Increase in the number of independent openings subdued by a rise in closures across GB
Data released today by The Local Data Company (LDC) and British Independent Retailers Association (bira) shows that there has been a decrease in the number of traditional independent shops compared to the same period last year, along with a fall in the number of national chains. The independent sector saw a decrease of -1,483 shops (-0.49%) in 2017.
This is a significant change from the net increase of +795 shops (+0.28%) in 2016. A net growth of +44 units in retail parks meant that this was the only location type to see an increase in the number of independent shops in 2017.
The chain retailers have also remained in decline with a net loss of -4,010 shops (-1.93%) in 2017 across GB, which compares to -2,633 shops (-1.33%) in 2016.
- In 2017, the net change in the independent sector was -1,483 units (-0.49%) versus +795 (+0.28%) in 2016.
- In 2017, a total of 67,503 independents either opened (33,010) or closed (34,493), +4.4% up on 2016, when 64,661 opened (32,728) or closed (31,933). This reveals that whilst numbers are down and closures are high, independent retailers are still opening stores.
- Net change in numbers of Independent comparison goods retail (non-perishable goods including fashion, books and homeware etc) was -2.62% in 2017 (-1.50% in 2016). This is a net decrease of -2,240 units, compared to -1,210 in 2016.
- Independent leisure (restaurants, cafes, bookmakers & entertainment etc) grew by +0.15% in 2017 compared to +0.49% in 2016. In 2017 there was a net increase of +132 units versus +410 units in 2016.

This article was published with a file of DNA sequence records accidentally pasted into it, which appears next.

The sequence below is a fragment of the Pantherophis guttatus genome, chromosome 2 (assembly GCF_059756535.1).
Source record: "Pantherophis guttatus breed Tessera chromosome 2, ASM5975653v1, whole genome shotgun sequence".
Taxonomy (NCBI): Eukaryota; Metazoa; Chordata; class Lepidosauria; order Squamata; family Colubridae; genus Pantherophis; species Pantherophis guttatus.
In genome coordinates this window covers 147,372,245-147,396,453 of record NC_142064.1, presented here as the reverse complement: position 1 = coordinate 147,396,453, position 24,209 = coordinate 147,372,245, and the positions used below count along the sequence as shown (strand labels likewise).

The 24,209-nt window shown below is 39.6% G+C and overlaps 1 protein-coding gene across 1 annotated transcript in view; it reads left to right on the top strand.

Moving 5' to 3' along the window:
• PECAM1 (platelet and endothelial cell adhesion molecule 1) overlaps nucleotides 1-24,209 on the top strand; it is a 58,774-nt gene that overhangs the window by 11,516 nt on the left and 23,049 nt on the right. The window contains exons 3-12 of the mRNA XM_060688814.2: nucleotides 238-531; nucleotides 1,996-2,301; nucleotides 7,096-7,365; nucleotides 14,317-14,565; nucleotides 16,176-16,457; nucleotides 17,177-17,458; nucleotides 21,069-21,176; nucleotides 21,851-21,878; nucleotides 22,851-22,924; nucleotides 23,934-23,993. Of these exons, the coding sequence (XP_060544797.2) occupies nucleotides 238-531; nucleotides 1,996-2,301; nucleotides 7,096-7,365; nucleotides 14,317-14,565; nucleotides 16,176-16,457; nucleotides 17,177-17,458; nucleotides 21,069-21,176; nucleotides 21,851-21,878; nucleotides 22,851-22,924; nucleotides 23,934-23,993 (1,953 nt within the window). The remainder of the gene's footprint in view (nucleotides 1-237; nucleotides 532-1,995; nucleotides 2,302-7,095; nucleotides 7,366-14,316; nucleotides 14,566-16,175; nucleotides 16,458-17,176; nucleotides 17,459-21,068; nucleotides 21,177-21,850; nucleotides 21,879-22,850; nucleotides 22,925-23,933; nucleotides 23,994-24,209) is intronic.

- Independent convenience stores (bakers, butchers, food shops & supermarkets) saw a net decrease of -266 units (-0.88%) in 2017 versus an increase of +314 units (+1.13%) in 2016.
- Independent service retail (health & beauty, financial services, tattoo parlours and estate agents) increased by the greatest number of units (+891), yet this did not match the number of openings in 2016 (+1281). In 2017, the net change in units was +0.91% compared to +1.47% in 2016.
- Key growth sectors have been barbers, beauty salons, tobacconists/e-cigarette shops and cafes (See table 1).
- Independent sectors in decline include newsagents, pubs, women’s clothing shops and estate agents (See table 2)
- German restaurants (+66.67%) have increased the most as a percentage of their total units with Doner Haus opening two sites, one in Sunderland and another in Glasgow (this marks the first German restaurant in both cities).
- The West Midlands showed the greatest increase of independents at +230 units (+1.01%) in 2017. The region also saw the greatest increase of independents in 2016 at +280 units (+1.43%).
- Yorkshire and the Humber and Greater London showed the greatest decline of independents at -460 units (-1.58%) and -374 units (0.54%)